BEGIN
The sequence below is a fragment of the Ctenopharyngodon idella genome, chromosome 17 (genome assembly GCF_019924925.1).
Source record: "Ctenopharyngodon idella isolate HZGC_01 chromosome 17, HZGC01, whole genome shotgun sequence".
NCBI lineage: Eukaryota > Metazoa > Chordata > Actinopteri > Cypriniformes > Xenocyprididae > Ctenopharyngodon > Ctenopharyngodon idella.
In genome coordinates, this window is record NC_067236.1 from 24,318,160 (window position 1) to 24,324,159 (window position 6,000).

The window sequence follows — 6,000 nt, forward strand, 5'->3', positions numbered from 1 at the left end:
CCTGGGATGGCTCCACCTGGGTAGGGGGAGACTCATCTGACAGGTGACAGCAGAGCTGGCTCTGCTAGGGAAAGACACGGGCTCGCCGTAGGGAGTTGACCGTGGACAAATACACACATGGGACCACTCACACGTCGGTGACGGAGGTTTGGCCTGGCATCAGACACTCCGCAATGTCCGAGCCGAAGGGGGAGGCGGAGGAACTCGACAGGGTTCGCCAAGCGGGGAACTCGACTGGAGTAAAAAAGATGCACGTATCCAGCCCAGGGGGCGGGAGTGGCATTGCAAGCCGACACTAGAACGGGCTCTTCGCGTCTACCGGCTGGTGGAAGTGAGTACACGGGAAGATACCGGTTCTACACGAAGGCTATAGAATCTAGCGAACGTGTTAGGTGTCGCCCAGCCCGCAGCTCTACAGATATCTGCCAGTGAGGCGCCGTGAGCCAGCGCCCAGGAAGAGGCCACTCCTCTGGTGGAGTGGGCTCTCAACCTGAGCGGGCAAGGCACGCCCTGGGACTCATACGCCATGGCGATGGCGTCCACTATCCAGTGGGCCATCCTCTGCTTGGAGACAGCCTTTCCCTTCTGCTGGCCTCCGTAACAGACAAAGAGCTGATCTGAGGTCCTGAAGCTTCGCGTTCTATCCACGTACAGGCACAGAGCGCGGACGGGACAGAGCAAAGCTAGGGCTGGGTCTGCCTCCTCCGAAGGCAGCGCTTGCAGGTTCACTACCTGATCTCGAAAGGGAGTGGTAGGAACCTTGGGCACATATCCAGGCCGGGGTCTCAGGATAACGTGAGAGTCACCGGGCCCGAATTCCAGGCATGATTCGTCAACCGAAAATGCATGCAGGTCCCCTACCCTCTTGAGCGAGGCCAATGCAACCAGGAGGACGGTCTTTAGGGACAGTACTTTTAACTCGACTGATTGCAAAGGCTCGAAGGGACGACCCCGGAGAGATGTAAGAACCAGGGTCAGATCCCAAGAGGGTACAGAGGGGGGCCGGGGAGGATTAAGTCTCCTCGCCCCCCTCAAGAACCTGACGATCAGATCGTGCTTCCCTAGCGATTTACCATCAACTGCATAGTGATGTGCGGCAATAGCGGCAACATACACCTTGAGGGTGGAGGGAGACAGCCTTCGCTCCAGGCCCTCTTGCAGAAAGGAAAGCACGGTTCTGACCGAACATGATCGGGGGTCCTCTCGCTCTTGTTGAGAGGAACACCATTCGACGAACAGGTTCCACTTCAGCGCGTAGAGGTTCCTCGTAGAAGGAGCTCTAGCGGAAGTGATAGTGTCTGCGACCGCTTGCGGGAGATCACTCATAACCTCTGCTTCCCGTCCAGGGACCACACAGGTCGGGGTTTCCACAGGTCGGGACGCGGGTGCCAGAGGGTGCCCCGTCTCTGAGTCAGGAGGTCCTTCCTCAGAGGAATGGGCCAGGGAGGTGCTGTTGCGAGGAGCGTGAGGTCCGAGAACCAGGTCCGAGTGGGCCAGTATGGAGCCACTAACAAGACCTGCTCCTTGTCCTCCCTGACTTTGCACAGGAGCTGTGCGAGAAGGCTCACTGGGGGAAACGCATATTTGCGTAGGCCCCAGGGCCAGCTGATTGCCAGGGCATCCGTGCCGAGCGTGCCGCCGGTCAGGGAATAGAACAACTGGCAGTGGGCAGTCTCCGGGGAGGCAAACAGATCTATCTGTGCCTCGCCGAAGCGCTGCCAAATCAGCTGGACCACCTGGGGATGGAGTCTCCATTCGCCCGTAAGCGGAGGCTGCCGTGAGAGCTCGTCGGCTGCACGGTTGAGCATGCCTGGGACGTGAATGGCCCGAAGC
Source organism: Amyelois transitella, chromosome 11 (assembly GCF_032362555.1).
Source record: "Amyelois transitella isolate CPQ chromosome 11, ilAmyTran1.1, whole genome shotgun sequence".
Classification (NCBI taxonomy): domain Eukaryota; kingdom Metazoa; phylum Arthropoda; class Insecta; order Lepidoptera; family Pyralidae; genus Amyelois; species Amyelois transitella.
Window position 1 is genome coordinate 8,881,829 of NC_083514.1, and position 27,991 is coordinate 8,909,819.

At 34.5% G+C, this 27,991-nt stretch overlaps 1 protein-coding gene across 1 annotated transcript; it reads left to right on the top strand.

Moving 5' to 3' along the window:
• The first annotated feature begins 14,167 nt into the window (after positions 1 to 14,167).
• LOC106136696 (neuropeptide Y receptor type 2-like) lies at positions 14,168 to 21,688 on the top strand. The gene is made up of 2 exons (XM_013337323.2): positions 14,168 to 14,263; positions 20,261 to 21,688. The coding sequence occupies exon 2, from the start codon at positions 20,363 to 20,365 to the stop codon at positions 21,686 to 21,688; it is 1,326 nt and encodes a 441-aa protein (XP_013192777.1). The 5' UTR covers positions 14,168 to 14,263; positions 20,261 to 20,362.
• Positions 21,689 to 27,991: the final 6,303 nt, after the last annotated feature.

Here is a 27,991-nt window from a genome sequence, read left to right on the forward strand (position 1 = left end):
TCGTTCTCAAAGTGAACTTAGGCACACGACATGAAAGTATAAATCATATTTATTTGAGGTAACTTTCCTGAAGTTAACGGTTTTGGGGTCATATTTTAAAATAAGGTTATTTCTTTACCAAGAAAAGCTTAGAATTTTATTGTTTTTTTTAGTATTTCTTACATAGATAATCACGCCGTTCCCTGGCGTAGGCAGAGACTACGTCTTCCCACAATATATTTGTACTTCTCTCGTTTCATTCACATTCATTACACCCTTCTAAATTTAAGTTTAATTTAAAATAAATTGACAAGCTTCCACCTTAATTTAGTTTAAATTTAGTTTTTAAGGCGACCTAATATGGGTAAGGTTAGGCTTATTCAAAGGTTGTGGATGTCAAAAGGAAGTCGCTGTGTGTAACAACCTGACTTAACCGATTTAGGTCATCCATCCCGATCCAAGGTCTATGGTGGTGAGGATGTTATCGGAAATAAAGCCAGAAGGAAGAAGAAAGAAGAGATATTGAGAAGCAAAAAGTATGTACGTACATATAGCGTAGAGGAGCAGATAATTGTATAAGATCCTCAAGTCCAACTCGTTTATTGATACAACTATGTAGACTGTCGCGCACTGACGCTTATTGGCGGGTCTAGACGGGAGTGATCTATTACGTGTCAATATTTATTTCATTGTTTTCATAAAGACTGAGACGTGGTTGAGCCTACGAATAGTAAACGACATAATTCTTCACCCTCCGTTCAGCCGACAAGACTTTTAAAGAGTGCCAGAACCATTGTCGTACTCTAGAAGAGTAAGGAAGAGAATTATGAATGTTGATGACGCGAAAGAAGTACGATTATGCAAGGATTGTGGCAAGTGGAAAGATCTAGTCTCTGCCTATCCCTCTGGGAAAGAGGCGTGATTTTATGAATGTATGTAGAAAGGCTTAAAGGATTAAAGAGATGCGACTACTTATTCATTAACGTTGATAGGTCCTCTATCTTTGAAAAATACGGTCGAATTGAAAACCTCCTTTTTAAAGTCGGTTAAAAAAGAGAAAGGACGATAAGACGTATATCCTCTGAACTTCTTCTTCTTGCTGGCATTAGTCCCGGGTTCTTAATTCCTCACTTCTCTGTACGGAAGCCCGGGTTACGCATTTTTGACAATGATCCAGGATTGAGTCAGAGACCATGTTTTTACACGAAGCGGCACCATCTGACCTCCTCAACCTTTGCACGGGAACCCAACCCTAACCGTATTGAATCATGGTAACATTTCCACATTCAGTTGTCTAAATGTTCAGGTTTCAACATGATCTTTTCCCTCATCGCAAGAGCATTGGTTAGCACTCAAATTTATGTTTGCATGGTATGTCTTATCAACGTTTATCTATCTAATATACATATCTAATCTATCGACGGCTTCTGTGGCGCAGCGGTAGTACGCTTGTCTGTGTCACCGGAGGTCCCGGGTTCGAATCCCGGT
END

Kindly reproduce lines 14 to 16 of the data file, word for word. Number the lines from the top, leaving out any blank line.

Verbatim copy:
• LOC106136696 (neuropeptide Y receptor type 2-like) lies at positions 14,168 to 21,688 on the top strand. The gene is made up of 2 exons (XM_013337323.2): positions 14,168 to 14,263; positions 20,261 to 21,688. The coding sequence occupies exon 2, from the start codon at positions 20,363 to 20,365 to the stop codon at positions 21,686 to 21,688; it is 1,326 nt and encodes a 441-aa protein (XP_013192777.1). The 5' UTR covers positions 14,168 to 14,263; positions 20,261 to 20,362.
• Positions 21,689 to 27,991: the final 6,303 nt, after the last annotated feature.

Here is a 27,991-nt window from a genome sequence, read left to right on the forward strand (position 1 = left end):